China Is Due for a Turnaround

09/25/2008 12:00 am EST

Focus: MARKETS

Robert Hsu

Editor, China Strategy and Asia Edge

Robert Hsu, editor of China Strategy, says Chinese stocks are dramatically oversold, and the market may head higher again.

During the four-year bull market, the US stock market significantly underperformed various emerging stock markets, like China. Most noncommodity-industry US stocks were flat in 2007, with financial and housing stocks down sharply. So, US-based investors seeking higher returns pumped $404 billion into emerging-market mutual funds in 2006 and 2007.

Once Chinese stocks started to correct, though, investors panicked and started throwing babies out with the bathwater in January. So the sell-off in China spread to other non-commodity based stock markets as funds flowed out of emerging markets back into the US.

The magnitude of these corrections is jaw dropping. The Shanghai Composite Index—an index of Chinese stocks listed in mainland China—is down [more than] 60% for the year. It has given back last year's 90% gain and then some. Chinese stocks listed in New York and Hong Kong have declined by 34% year to date.

Despite the sell-off in Chinese stocks, the long-term fundamental picture changed very little. China is still the world's fastest growing major economy, growing at 10% this year. And nonexport, blue-chip Chinese companies continue to grow earnings at 20%.

However, from a technical perspective, the Chinese markets were severely overextended on the up side and have broken important support levels on the downside, signaling that momentum has changed.

The magnitude and velocity of these market moves have only been even more exacerbated by the proliferation of hedge funds, proprietary trading operations, and other aggressive investment vehicles. So, predicting a bottom right now is nearly impossible.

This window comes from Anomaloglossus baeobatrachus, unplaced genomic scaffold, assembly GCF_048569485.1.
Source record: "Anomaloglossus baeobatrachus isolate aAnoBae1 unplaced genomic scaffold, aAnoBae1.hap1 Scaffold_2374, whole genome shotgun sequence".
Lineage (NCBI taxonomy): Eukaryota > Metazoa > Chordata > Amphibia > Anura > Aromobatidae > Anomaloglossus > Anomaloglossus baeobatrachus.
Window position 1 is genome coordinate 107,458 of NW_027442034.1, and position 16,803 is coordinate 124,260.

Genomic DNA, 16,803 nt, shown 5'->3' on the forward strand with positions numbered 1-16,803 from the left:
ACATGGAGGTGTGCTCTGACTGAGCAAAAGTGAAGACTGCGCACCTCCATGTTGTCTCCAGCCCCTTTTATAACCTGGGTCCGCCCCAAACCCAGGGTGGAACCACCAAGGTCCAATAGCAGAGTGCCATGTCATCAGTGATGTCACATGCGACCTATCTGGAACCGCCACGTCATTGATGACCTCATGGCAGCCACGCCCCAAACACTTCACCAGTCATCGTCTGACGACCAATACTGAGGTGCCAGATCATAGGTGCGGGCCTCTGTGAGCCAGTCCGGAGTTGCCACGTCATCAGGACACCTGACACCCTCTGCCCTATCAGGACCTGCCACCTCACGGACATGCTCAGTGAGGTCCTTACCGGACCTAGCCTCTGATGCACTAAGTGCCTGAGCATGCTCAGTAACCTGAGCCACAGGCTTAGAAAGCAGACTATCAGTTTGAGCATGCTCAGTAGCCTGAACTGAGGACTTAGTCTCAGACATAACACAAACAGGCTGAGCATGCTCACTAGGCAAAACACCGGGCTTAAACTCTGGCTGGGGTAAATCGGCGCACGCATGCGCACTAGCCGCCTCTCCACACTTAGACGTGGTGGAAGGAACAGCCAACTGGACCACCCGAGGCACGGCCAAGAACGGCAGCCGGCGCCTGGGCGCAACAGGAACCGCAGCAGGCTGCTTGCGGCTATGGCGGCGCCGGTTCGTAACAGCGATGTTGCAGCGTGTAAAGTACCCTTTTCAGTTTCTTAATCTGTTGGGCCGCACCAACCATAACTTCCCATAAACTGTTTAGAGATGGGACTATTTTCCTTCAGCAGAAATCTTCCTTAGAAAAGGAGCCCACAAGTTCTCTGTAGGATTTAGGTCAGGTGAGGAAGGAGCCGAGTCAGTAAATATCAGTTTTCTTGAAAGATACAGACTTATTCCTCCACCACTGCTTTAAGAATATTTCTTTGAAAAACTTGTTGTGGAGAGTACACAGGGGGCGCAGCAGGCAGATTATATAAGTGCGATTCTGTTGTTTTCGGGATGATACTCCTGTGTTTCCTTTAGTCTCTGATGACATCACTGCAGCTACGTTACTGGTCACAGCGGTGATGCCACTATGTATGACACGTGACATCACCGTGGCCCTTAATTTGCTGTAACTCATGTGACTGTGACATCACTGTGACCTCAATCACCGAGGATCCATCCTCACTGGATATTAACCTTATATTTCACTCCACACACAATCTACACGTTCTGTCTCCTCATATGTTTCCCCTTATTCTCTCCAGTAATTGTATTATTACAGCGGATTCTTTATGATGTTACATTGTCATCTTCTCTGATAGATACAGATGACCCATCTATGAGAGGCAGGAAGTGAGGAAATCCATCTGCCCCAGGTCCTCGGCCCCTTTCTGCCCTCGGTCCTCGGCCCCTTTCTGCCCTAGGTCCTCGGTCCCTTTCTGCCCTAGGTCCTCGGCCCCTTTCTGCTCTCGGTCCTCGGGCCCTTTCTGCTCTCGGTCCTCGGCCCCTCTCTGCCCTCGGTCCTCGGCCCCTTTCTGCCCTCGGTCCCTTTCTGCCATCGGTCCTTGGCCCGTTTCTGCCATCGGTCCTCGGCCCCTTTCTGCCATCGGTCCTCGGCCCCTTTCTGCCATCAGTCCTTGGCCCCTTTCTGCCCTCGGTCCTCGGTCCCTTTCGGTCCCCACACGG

[So,] when will Chinese stocks resume their powerful up trend?

Beijing policy makers [are moving] more aggressively to stimulate the economy, and now that inflation has come under control, [they] have more wiggle room to do this.

And if the Chinese government is back to focusing on growth, that makes me more optimistic about Chinese stocks. I expect them to be the first to have a meaningful recovery and actually lead other emerging markets to a recovery as well.

Here's why: the indiscriminate selling by mutual funds, hedge funds, and investment banks are creating attractive valuation opportunities in Chinese stocks for long-term investors. In fact, the Chinese domestic A-Share stock market in Shanghai is now trading at its cheapest level ever—14.4x 2008 estimated earnings, down from 50x last October.

The last time we saw valuations at these record-low levels, it was followed by a 500% run-up in A-share stocks. While it may not be as big of an increase this time around, I still think that we will likely see a year-end rally in Chinese shares.

[Yet] the road to higher Chinese stock prices later this year might be bumpy, which makes aggressive bargain-buying risky business right now. But if we keep our eyes on the horizon, there are much better investing days ahead, and I continue to be cautiously optimistic.

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